The director of the film is the key person who will determine whether the final product is marketable. If a filmmaker shows no concern about making a movie with audience appeal, you can expect a film whose exhibition will be limited to the family and friends of the filmmaker. This is not to say that the only films you should invest in are low-brow fare like "Dumb and Dumber." A well-made "art" film like "Elizabeth," can win awards and make a handsome return on investment. Filmmakers should give some thought beforehand as to the nature of the film's intended audience. I once watched a wonderful "Lassie" type film spiced with four-letter words uttered by one character. I explained to the filmmaker that his film would never sell in the family market because of the vulgar language, and it was too soft a story to appeal to teens and adults.
It is best to invest in an endeavor where everyone shares the same risks and rewards. A filmmaker who takes a large fee from the production budget may financially prosper from a picture that returns nothing to the investors. It is better to back a filmmaker willing to work for a modest wage and share in the success of the endeavor through deferments or profit participation. An investor can take some comfort investing in a motion picture on the same terms as a producer or distributor where all parties recoup at the same time. Beware of investing in a project where other parties benefit when you lose.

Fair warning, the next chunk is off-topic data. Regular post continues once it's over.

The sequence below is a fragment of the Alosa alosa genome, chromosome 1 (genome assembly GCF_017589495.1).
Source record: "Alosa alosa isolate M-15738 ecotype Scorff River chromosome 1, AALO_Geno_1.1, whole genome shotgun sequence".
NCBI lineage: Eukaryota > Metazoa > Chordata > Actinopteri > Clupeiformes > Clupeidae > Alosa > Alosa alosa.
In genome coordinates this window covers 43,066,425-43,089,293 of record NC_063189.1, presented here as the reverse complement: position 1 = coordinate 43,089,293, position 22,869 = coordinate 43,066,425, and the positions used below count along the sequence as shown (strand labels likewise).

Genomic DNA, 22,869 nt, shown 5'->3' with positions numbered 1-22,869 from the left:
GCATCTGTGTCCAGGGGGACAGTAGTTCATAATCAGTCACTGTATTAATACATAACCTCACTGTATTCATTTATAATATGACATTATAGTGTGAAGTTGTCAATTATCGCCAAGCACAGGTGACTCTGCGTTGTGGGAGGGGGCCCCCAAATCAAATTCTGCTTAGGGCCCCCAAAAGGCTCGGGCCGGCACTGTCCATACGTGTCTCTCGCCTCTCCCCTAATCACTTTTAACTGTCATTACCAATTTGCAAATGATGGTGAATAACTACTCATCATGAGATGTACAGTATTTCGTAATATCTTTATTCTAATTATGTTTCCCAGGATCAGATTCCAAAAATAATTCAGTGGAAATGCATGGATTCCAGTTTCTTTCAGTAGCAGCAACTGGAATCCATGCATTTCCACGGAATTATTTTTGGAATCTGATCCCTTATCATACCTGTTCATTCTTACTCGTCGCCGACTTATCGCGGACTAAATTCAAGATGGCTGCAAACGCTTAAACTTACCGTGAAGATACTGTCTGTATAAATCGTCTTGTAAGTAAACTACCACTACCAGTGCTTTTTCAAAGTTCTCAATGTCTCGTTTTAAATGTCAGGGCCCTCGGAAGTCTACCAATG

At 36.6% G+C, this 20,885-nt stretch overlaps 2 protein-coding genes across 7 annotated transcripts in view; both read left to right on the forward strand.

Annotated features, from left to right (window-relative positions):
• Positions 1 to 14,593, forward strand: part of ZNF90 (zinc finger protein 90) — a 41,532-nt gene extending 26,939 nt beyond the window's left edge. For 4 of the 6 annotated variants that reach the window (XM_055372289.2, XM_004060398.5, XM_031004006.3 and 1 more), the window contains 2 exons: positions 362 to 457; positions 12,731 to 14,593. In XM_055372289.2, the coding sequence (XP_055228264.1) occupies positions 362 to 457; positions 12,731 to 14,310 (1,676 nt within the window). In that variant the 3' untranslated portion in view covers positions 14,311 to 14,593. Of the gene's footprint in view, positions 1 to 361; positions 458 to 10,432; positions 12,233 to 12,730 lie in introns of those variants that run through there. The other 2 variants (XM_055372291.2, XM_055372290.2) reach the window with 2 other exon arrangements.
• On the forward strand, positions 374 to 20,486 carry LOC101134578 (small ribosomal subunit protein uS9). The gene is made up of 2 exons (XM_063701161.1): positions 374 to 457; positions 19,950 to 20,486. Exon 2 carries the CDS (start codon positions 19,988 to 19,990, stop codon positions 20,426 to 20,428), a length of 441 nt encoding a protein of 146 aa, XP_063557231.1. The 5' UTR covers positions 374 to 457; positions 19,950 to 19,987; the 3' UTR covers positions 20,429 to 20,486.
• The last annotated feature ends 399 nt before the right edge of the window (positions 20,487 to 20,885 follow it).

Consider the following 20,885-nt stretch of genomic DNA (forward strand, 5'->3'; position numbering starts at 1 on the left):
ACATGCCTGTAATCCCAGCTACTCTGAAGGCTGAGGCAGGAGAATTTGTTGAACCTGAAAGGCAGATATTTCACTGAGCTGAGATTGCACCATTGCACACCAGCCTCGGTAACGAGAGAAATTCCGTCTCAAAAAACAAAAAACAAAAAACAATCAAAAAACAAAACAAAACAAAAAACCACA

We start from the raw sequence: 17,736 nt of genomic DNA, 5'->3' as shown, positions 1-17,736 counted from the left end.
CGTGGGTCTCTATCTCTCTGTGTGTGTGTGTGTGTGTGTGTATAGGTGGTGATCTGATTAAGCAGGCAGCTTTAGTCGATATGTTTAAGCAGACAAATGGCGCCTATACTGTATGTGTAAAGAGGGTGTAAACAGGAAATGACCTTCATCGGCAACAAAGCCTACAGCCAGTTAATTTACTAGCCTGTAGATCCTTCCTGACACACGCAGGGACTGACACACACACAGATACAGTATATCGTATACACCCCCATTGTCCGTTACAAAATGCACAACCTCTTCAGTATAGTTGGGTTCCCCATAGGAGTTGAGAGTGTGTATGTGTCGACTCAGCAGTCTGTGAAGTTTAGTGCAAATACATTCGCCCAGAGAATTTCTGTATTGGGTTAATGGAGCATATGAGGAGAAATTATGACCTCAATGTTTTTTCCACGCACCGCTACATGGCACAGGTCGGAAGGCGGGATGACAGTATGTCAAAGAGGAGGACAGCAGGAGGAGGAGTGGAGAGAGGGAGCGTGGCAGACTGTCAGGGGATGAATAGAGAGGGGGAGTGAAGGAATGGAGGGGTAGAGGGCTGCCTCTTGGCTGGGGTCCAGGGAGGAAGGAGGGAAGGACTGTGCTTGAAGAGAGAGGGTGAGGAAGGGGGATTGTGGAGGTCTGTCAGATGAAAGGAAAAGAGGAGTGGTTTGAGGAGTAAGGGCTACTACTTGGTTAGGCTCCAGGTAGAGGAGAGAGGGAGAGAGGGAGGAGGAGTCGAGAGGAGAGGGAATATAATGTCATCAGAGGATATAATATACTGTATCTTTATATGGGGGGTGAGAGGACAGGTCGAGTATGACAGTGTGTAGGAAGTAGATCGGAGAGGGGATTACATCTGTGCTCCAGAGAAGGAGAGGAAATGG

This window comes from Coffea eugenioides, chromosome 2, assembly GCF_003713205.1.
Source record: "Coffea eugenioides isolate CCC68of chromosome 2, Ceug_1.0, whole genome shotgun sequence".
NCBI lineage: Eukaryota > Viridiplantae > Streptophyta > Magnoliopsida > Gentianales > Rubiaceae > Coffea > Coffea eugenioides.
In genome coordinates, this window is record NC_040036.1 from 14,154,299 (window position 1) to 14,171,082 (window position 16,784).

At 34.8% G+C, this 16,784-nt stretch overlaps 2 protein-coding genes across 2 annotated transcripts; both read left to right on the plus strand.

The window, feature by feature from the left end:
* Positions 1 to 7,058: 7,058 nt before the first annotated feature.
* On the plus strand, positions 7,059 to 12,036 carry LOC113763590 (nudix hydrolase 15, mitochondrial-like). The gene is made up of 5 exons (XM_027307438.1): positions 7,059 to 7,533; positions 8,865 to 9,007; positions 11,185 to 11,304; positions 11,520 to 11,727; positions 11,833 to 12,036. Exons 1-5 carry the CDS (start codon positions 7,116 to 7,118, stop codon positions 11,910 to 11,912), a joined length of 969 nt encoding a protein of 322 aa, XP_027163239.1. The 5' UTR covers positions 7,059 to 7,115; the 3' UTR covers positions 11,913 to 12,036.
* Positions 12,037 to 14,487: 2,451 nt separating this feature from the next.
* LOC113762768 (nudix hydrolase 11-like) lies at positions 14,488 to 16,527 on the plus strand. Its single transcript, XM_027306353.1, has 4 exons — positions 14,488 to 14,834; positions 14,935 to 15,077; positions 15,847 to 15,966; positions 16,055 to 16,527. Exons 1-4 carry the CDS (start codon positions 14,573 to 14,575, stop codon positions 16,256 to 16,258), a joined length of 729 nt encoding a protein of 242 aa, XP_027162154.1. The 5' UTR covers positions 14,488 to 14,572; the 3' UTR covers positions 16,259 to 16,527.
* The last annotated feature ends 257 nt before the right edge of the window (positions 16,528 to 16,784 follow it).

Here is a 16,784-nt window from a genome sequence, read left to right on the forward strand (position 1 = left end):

Usually, investors are entitled to recoup all of their investment from first revenues before payment of deferments or profits. Many times investors are allowed to recoup 110 percent or more of their investment in order to compensate them for loss of interest and inflation. Profits are declared after payment of debts, investor recoupment and payment of deferments. Profits are generally split 50/50 between the producer(s) and the investors. Thus, investors who provide 100 percent of the financing are entitled to 50 percent of the profits. From the producer's half of net profits are paid any third-party profit participants (e.g. the writer, director and stars).
Don't ever accept oral assurances from a producer or distributor. If they promise to spend $50,000 on advertising, get it in writing. If there is not enough time to draft a long-form contract, ask for a letter reiterating the promises. Retain copies of all correspondence, contracts and any promotional literature. If a filmmaker makes fraudulent statements in order to induce you to invest, you will have a much stronger case if his statements are in writing.
Avoid filmmakers who make handshake deals. Such individuals may neglect to obtain the necessary contracts needed to fully secure ownership to their motion picture. In order to have a complete chain of title to a film, one needs to secure written contracts with many parties including actors, writers and music rights owners. Filmmakers who fail to pay attention to such legal niceties lack the professionalism needed to succeed.